Mod Squad: Make Noise Teleplexer

Repatching never sounded so good
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Repatching never sounded so good

Repatching never sounded so good

ALTERNATIVE CONTROLLERS such as capacitive touch plates, force-sensing resistors (FSRs), and theremin-like modules offer greater gestural control than a standard keyboard. But imagine using such a controller to quickly change patch routings in your modular system.

You can send signals to three or more destinations by touching the end of a patch cable to the conductive surfaces of the Make Noise Teleplexer. Make Noise has come up with an ingenious way to do this by creating an instant signal router. Taking inspiration from the telegraph, where you press down a key to make an electrical contact, the Make Noise Teleplexer ($115) provides an array of 14 contact points, logically arranged in 8 rows, that you use to send signals from one module to another. This is done by connecting one end of a patch cable to the output of your source module and touching the tip at the other end of the cable to the surface of the Teleplexer, which is connected to the destination module. The instant connection allows you to quickly change tone colors or add rhythmic variety as you scrape and tap the module’s surface with the plug.

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The Teleplexer has three output jacks that route the signal from the source cable to the inputs of other modules (perhaps back to the source module itself to create a feedback path!). The outputs provide a hot enough level that you can use a passive (non-buffered) mult or TipTop Audio’s Stackable cables to route a signal to several destinations without loss.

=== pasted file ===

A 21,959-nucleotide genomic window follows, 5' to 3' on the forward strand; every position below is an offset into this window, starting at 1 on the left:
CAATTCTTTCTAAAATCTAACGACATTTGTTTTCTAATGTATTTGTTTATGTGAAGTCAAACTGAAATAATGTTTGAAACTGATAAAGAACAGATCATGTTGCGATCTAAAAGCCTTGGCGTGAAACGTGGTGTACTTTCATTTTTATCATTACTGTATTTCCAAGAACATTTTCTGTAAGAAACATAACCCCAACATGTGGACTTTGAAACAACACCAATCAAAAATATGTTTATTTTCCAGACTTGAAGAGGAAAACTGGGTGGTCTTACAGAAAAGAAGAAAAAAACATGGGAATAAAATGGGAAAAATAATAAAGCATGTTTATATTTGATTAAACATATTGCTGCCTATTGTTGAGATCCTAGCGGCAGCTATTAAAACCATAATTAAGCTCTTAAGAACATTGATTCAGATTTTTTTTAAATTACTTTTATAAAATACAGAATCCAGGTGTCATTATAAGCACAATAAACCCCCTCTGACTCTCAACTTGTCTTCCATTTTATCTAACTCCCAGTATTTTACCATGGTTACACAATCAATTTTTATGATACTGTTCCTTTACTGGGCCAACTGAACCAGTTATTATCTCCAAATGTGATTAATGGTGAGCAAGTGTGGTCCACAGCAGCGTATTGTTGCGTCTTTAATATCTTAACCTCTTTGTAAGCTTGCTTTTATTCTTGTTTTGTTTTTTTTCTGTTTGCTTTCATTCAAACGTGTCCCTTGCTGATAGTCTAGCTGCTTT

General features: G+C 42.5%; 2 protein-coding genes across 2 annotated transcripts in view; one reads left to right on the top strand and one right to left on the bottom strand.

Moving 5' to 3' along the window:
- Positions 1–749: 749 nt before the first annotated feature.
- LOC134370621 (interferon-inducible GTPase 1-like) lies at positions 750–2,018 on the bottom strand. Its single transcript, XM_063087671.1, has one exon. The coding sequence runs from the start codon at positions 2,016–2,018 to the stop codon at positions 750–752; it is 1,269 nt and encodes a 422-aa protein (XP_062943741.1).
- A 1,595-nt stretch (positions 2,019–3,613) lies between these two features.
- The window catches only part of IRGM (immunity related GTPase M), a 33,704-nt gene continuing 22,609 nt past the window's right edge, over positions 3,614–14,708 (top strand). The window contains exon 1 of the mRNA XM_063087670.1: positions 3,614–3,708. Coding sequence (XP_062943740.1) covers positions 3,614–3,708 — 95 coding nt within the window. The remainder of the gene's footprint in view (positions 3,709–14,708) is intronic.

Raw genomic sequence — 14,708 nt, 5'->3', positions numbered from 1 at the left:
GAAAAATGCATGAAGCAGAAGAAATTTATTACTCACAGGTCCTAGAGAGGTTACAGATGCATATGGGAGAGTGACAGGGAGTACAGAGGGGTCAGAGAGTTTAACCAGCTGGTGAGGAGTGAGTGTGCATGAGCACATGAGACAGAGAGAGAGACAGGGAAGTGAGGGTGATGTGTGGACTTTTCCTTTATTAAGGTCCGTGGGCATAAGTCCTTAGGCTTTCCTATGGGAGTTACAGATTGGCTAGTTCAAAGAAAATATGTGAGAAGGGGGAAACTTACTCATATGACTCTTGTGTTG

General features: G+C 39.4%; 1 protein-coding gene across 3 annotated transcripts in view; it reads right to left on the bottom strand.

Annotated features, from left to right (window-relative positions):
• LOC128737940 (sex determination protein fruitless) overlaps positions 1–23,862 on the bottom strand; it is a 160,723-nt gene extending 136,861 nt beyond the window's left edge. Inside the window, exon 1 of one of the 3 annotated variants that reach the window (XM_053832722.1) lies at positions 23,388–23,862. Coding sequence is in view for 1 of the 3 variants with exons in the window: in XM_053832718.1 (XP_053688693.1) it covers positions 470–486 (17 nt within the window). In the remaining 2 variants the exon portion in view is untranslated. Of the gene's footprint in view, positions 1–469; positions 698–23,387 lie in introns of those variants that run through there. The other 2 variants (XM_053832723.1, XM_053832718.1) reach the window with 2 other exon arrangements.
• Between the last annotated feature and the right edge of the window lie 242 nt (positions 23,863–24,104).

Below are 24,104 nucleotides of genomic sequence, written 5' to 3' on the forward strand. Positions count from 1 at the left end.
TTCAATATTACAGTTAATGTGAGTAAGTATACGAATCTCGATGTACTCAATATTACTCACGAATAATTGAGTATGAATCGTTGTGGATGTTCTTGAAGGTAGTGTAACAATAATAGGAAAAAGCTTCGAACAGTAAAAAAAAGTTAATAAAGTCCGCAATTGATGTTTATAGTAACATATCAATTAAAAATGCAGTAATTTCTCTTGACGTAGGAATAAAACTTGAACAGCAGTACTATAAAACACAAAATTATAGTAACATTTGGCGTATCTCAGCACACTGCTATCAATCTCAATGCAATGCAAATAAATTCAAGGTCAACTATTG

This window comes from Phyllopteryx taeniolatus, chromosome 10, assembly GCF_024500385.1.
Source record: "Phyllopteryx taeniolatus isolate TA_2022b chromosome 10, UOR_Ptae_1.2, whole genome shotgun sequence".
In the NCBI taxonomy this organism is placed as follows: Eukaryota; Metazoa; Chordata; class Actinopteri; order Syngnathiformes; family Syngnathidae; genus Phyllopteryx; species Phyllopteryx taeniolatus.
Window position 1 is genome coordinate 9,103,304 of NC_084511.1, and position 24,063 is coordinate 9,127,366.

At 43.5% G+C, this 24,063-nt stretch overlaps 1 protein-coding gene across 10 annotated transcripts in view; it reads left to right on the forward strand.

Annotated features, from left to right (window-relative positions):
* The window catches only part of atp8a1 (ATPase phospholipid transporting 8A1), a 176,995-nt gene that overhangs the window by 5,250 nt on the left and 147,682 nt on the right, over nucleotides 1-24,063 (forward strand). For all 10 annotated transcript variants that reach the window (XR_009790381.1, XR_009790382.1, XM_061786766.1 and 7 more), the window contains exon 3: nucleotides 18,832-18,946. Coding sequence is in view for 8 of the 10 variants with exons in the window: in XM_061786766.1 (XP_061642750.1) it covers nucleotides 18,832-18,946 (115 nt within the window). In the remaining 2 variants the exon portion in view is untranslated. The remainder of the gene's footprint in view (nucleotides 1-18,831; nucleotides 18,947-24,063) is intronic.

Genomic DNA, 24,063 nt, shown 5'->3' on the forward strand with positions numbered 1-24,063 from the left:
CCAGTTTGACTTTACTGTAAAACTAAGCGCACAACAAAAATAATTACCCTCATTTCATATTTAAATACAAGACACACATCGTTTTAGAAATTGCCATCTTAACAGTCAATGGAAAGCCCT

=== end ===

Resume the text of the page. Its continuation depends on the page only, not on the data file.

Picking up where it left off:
Each Teleplexer output has an associated Aux Input jack that allows you to alter the signal going through each channel with whatever source signal you touch against the modules’s conductive plates.

The touch point layout is well thought out and musically useful. Notice that the top four rows of horizontal lines are the mirror image of the bottom four rows. The pads in the upper rows pass the source signal through unaltered, while the lower rows invert whatever source signals are received.

Depending on the pad you use, you can send your source signal to any combination of outputs with a single touch: The top and bottom row have discrete pads going to each output; the second and seventh rows send your source signal to outputs 1-2 or 2-3; the third and sixth rows control outputs 1 and 3; and the fourth and fifth rows are routed to all three outputs. Lighted numerals below each output jack show you which ones are receiving the source signal (indicated by a green number) and if it’s inverted (a red numeral). When more than one signal is sent to the same output, the signals are combined/subtracted, depending on the combination of pads you’re touching. It’s an elegant and intuitive way to create complex and immediate changes in a patch, while providing a richly performative interface.

For example, one technique is to hold the ends of several plugs (each coming from a different source) in your hand and drag them across the module’s various contact points. With practice, you can precisely control where each plug in the bunch touches. Or you can throw caution to wind and let them dangle a bit and make contact in an indeterminate way. I used the latter technique to quasi-randomly scan through the matrix of a Make Noise René module while simultaneously controlling parameters of a resonant filter—serious analog glitch timbres.

Another trick is to hold the ends of your source plugs between the fingers of one hand and touch the Teleplexer’s contact points with the fingers on your other hand. The voltage is attenuated by your body, resulting in more subtle changes to your patch depending on how much skin is in contact with the conductive plate.

Considering the Teleplexer is only 8HP wide and reasonably priced, you may end up with more than one in your system.